Czech-Chinese relations have been in the news a lot lately, but how have they really developed over the decades? And how should we view Chinese moves to develop a new high-tech form of totalitarianism involving facial recognition and “social credit”? I discussed those issues with Professor Olga Lomová, head of the Department of Sinology at Charles University’s Faculty of Arts. But I first asked the country’s leading sinologist what had led her to the field.
Few people today have heard of Bertha von Suttner, the Prague-born writer and activist whose message of peace stirred great powers to action. Yet her thoughts live on in today’s international organisations such as the European Union or the Permanent Court of Arbitration and her dreams of ending military conflicts through disarmament continue to be pursued by parliamentarians and civil society groups across the world.
Statistics show that incarceration and reoffending rates in the Czech Republic are among the highest in Europe. To combat this phenomenon 10 organisations that focus on helping prisoners reintegrate into society have decided to form an association. They hope the new alliance will bring about more flexibility, as well as greater influence when lobbying for change with the government.
Children’s‘ rights and their treatment in Czechia have not improved
much in the past eight years, according to a new report by the Czech
Helsinki Committee, whose details were discussed at a press conference on
Monday. The document will be examined later this week by the UN’s
Committee on the Rights of the Child (CRC).
The analysis states that care for endangered Czech children is still splintered across multiple ministries, the amount of boys and girls in foster homes, while down since 2011, is still high and children’s opinions are not always taken into account at court.
According to the Miroslav Prokeš from the Alliance for Children’s’ Rights, Czech society still sees children more as objects rather than partners.
The kidnapping of a former Vietnamese Communist party official from Berlin
via the Czech Republic and Slovakia to Vietnam, which took place two years
ago, has raised security concerns among the Vietnamese community in the
Czech Republic, according to a report on the situation of national
minorities prepared by Vietnamese representatives.
Human rights activists are particularly concerned about their safety, the report says. They believe that the Vietnamese Communist Party has a network of agents in the Czech Republic and prepared the kidnapping here with the help of Vietnamese people with residence permits.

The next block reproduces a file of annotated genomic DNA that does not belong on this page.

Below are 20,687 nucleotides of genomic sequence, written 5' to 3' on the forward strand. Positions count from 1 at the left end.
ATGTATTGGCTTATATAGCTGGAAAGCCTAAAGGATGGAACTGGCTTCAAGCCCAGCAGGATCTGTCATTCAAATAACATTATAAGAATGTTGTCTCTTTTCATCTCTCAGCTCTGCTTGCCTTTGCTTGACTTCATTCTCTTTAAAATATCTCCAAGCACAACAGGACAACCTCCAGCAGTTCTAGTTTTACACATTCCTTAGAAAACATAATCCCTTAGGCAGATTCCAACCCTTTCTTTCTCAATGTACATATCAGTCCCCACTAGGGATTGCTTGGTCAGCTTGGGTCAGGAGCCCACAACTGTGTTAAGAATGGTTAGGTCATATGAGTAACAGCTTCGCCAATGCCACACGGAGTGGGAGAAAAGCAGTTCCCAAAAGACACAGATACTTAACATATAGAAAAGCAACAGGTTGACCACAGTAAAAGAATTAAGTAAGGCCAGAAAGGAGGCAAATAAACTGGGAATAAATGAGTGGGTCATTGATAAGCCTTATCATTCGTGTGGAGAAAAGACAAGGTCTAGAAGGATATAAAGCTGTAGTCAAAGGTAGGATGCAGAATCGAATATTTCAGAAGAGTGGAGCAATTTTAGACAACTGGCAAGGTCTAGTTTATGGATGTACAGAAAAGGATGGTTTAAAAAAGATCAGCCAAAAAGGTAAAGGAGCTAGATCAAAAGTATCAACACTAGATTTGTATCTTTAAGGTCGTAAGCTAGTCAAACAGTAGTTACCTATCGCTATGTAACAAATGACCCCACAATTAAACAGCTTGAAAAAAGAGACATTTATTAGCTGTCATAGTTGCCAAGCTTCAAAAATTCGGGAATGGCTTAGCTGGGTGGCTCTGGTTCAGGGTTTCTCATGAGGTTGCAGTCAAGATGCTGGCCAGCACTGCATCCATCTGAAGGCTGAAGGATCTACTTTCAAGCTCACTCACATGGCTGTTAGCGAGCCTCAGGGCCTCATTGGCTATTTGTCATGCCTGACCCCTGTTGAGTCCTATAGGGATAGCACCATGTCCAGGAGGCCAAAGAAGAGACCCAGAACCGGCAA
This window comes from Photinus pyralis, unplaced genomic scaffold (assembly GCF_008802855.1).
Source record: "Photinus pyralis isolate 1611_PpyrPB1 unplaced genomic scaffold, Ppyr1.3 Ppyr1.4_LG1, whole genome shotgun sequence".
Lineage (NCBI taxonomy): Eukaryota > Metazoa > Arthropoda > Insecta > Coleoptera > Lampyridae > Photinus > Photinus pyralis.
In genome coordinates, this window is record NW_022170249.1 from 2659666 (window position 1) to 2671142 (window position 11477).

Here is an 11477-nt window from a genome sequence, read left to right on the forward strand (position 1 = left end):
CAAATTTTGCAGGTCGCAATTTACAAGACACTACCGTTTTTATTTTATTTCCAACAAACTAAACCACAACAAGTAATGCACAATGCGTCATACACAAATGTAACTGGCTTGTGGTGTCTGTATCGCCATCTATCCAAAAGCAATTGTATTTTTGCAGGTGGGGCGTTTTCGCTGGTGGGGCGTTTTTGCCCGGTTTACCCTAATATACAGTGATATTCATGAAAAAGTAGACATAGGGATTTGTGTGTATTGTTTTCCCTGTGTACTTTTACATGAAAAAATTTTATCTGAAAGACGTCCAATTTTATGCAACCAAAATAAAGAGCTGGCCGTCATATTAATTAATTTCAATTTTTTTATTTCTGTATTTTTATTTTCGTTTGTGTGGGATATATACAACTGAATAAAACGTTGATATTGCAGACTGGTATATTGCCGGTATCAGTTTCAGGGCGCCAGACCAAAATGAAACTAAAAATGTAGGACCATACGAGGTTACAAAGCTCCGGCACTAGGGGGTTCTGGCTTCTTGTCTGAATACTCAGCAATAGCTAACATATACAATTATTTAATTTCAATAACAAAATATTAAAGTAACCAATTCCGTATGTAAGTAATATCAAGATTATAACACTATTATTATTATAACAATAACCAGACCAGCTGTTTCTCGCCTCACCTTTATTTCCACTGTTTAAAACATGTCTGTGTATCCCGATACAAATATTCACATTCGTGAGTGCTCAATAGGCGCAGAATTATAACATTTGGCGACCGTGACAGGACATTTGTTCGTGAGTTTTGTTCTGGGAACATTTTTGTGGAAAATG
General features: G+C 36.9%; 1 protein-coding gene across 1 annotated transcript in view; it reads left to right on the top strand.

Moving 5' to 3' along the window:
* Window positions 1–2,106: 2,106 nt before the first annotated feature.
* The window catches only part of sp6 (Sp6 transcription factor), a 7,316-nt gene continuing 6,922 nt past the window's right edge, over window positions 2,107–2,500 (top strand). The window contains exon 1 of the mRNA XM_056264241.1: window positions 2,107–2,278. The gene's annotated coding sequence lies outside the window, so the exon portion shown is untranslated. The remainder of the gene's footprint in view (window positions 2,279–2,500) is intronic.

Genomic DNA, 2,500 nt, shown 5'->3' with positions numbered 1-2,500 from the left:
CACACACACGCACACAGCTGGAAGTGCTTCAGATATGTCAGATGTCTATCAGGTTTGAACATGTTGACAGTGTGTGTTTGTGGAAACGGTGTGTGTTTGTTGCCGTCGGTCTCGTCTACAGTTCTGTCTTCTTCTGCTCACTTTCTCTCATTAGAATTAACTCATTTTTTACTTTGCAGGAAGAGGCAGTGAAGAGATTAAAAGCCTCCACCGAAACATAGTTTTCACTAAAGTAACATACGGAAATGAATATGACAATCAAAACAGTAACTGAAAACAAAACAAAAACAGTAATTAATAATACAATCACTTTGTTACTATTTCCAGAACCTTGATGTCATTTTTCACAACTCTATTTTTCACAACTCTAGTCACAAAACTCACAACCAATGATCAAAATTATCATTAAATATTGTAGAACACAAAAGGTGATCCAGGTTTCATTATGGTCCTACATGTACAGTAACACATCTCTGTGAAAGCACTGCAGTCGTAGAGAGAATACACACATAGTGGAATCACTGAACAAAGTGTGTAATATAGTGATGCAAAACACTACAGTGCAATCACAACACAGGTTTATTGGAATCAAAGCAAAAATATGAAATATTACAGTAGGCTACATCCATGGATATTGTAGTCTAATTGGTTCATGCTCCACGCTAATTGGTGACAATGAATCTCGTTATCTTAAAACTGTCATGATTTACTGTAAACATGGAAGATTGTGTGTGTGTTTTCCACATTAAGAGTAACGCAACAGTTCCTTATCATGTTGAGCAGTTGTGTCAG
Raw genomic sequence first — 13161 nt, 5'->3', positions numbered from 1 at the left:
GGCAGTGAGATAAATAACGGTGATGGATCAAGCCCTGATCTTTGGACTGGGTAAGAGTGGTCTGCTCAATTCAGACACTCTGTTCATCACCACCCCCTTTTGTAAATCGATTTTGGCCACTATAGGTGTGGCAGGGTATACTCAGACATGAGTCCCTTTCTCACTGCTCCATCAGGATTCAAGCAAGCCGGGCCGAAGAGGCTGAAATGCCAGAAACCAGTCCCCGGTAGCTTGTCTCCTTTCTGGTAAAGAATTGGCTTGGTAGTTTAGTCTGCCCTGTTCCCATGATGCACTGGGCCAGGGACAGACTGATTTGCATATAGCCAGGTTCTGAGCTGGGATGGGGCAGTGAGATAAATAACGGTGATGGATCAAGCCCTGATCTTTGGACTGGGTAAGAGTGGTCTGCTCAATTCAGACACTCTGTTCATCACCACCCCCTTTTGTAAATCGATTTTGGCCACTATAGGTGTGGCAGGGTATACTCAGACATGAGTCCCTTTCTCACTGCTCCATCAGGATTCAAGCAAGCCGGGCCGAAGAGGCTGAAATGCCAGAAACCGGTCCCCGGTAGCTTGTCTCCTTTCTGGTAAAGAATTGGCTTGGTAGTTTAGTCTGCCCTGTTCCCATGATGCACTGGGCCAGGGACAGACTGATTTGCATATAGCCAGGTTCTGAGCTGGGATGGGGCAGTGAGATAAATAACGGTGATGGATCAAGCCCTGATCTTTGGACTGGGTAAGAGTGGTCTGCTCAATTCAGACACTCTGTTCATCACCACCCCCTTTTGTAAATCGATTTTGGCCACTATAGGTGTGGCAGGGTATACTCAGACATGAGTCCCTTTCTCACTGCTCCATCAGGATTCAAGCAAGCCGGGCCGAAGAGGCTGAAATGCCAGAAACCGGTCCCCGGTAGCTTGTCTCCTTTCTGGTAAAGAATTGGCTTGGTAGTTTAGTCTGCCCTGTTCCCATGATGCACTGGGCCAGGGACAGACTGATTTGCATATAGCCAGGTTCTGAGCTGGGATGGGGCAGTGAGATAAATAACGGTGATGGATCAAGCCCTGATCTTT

The document should be discussed by the Czech government on Monday.
One of Czech Radio’s leading charity projects is in aid of the blind and visually impaired. Established in 2003, Světluška, or Firefly, annually collects around 15 million crowns to be distributed among people with impaired eyesight, not just to help them cope, but to enjoy life to the full. At the same time it raises public awareness of the problem giving the sighted a chance to find out what it is like to manage daily activities without this key sense.
Councillors at Prague City Hall unanimously voted in favour of creating a Museum of 20th Century Memory in the Czech capital on Monday. The plan is to provide the country with an equivalent to renowned twentieth century museums abroad such as the Topography of Terror in Berlin or the Museum of the Second World War in Danzig.
Prague councillors unanimously agreed on Monday to establish a Museum of
20th Century Memory that will focus on the history of non-free regimes in
the Czech lands. The city council is to put the proposal to a formal vote
on September 19.
A total of 30 civic associations and social organizations bringing together former political prisoners, educators and researchers had expressed support for setting up the new museum.
If approved, the museum’s board will likely include historian and writer Jiří Padevět, Post Bellum director Mikuláš Kroupa and historian Petr Blažek of the Institute for the Study of Totalitarian Regimes.
According to the Global Slavery Index, there are currently over 30,000
people living in “modern slavery” in the Czech Republic, Czech Radio
reported on Sunday. Offenders use them mainly for seasonal work or in
The Czech Republic presently ranks 108th out of 167 countries on the Global Slavery Index. The country sentenced 16 people for human trafficking last year, according to data released by the Ministry of the Interior.
The victims are mostly people from socially disadvantaged groups and foreigners, mainly from Ukraine, Bulgaria, Romania or Vietnam.
The Institute for the Study of Totalitarian Regimes has launched an
interactive map showing where victims of the 1968 invasion met their
deaths. It details the victims’ names and where, when and how they died
in connection with the Soviet-led invasion between August 1968 and August
The map’s co-creator, historian Milan Bárta, said that while people initially died in big cities, later victims met their deaths on country roads as the result of traffic accidents as soldiers were barred from entering cities and withdrew to the regions.
Link to map (in Czech): https://obetiokupace.dejepis21.cz/
Olga Lomová: Western misconceptions could let China export much of its system and ultimately contribute to our enslavement
Hitler no ‘gentleman’, but court rules Czech state need not apologize for president’s claim Ferdinand Peroutka said so
Bertha von Suttner – Prague-born peace campaigner whose ideas on cooperation and disarmament continue to have lasting effect
Beijing ends agreement with Prague – but can spat harm Czech capital?
Czechia now ahead of Spain in GDP per capita, but still below EU average
Czech agencies smash spy ring operated by “very aggressive” Russians
Prague City Hall terminates memorandum with e-scooter operator Lime
Rare Terezín concentration camp artefacts found in attic of private home